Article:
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Intravenous and Intravesical Cidofovir for BK Virus-Associated Hemorrhagic Cystitis in Pediatric and Adolescent Cancer Patients
J. Kor. Soc. Health-syst. Pharm. 2018;35:9-19
Published online February 28, 2018
© 2018 Korean Society of Health-System Pharmacists

Min Kyeong Kima, Yoon Sun Reea, Jae Song Kima, Eun Sun Sona,† and Chuhl Joo Lyub

Department of Pharmacya, Department of Pediatric Hematology and Oncologyb, Severance Hospital, Yon-sei University Health System, 50-1 Yonsei-ro, Seodeamun-gu, Seoul, 03722, Republic of Korea
Correspondence to: 손은선 Tel:02-2228-6888 E-mail:SESPHARM@yuhs.ac
Received January 26, 2017; Revised February 27, 2017; Accepted December 28, 2017.
This is an Open Access article distributed under the terms of the Creative Commons Attribution Non-Commercial License (http://creativecommons.org/licenses/by-nc/3.0) which permits unrestricted non-commercial use, distribution, and reproduction in any medium, provided the original work is properly cited.
Abstract
Background : BK virus-associated hemorrhagic cystitis (BKV-HC) is a common complication after allogeneic hematopoietic stem cell transplantation. Supportive measures, including painkillers, hyper-hydration, continuous bladder irrigation, transfusion, have been the standard of care for many years. Recently, clinicians have used intravenous or intravesical cidofovir for severe cases of BKV-HC. Cidofovir provides clinical improvement but has a risk of renal failure. To raise effect of remedy without increasing renal toxicity, intravenous and intravesical cidofovir combination therapy may be proposed.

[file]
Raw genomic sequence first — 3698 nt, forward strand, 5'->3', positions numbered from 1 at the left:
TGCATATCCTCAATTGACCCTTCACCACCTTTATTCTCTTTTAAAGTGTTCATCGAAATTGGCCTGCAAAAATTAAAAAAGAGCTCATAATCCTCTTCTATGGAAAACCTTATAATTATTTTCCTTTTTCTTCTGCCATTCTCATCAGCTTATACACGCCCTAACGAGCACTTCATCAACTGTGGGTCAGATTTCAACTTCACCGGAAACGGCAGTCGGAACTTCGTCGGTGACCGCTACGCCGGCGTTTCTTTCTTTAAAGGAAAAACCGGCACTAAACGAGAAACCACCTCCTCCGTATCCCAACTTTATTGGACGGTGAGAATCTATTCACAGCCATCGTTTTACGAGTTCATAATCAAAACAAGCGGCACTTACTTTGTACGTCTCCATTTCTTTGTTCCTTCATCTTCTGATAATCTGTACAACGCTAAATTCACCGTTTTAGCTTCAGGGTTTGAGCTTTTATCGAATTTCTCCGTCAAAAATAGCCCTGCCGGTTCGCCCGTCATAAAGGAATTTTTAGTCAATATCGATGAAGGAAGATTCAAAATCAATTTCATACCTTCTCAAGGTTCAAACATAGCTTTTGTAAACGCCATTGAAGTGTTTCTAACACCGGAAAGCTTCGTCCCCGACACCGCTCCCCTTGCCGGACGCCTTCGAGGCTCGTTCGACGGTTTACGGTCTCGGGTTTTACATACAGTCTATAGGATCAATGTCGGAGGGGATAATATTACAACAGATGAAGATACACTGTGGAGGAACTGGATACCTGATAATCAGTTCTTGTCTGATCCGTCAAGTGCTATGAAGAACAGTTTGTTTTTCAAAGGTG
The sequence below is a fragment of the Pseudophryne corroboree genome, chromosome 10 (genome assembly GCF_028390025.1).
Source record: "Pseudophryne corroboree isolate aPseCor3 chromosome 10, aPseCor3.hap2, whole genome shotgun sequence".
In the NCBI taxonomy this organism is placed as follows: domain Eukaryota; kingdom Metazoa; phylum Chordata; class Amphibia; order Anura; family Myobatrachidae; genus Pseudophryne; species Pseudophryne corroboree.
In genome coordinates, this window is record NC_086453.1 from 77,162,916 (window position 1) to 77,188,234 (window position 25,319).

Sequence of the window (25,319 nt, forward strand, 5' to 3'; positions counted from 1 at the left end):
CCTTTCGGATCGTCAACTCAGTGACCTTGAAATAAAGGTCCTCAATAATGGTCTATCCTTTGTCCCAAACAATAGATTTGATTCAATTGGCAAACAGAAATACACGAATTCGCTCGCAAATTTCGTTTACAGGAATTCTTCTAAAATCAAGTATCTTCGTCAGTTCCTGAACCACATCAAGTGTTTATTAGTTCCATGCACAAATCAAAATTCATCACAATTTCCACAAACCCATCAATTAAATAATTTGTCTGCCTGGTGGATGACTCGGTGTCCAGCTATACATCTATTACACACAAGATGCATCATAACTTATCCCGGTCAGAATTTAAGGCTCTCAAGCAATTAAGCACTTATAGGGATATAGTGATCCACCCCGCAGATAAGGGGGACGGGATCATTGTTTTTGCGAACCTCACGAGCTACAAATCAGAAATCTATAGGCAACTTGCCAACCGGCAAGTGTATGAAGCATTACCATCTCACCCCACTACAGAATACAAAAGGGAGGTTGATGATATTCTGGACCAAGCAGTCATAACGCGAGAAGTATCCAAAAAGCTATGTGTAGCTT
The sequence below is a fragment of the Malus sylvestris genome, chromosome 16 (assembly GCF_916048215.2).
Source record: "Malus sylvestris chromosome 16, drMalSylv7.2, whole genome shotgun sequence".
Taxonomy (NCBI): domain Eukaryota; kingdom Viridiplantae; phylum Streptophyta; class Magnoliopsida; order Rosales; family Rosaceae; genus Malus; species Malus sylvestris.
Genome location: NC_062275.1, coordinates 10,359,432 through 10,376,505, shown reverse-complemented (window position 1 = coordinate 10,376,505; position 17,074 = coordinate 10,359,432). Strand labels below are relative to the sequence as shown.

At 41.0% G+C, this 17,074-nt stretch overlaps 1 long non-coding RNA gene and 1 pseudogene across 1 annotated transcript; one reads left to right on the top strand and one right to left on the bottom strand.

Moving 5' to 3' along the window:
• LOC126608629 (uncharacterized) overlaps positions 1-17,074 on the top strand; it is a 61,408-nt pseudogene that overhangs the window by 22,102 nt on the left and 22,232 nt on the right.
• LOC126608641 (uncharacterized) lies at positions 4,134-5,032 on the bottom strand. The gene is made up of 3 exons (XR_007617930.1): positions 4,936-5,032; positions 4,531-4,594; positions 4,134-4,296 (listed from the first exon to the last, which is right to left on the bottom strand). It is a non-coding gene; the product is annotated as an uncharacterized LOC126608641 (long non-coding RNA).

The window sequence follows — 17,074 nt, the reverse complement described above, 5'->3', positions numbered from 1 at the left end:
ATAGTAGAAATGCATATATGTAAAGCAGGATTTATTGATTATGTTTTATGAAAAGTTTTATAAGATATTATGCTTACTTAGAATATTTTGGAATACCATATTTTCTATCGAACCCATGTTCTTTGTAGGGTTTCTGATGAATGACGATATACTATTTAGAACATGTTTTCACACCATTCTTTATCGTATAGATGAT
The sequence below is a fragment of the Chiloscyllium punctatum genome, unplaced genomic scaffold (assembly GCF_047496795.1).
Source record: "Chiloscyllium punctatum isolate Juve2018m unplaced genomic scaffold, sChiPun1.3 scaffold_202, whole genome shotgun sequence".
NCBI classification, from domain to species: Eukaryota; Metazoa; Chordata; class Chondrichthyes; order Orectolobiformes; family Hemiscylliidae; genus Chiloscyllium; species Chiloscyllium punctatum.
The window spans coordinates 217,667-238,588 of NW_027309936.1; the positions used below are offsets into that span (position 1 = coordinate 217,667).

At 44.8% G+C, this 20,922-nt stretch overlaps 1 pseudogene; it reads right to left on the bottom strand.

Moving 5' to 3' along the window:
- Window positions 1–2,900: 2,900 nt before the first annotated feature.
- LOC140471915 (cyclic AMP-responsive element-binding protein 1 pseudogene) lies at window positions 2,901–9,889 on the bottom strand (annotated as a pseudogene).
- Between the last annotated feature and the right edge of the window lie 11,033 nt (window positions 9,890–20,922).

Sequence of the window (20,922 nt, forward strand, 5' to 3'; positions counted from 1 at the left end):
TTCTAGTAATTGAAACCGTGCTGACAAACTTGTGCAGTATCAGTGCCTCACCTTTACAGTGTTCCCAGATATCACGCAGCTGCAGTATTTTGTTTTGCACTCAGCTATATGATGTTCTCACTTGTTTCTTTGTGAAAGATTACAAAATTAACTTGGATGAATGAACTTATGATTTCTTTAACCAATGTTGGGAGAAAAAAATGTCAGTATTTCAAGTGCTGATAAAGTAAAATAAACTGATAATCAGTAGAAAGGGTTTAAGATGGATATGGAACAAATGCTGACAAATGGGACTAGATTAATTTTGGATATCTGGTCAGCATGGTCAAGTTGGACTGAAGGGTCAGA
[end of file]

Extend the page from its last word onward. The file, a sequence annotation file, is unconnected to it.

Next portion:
Methods : We retrospectively reviewed the electronic medical records of 12 pediatric and adolescent cancer patients with BKV-HC treated with 5 mg/kg intravenous and 3-5 mg/kg intravesical cidofovir weekly at an institution January 2012-June 2016. Data for hematuria and other urinary symptoms, urine and plasma BK virus titers, and serum creatinine were collected. Clinical response was defined as improvement in symptoms or reduction in cystitis grade. Microbiological response was defined as at least a 1 log reduction in urinary and blood BK viral load. Nephrotoxicity was defined as a 0.3 mg/dL or greater increase in serum creatinine at any time up to 2 weeks after treatment with cidofovir.
Results : Clinical response was achieved in 8 patients (66.7%). Urinary microbiological response was recorded in 4 patients (33.3%) and blood microbiological response was in 2 patients (16.7%). Four patients presented nephrotoxicity, but 2 of them were combined with sepsis and the others represented mild symptoms.
Conclusion : Intravenous and intravesical cidofovir may be a useful option to provide symptomatic relief in patients with BKV-HC, but the close monitoring about renal function should be required.
Keywords : BK virus-associated hemorrhagic cystitis, Cidofovir, Intravesical cidofovir


August 2018, 35 (3)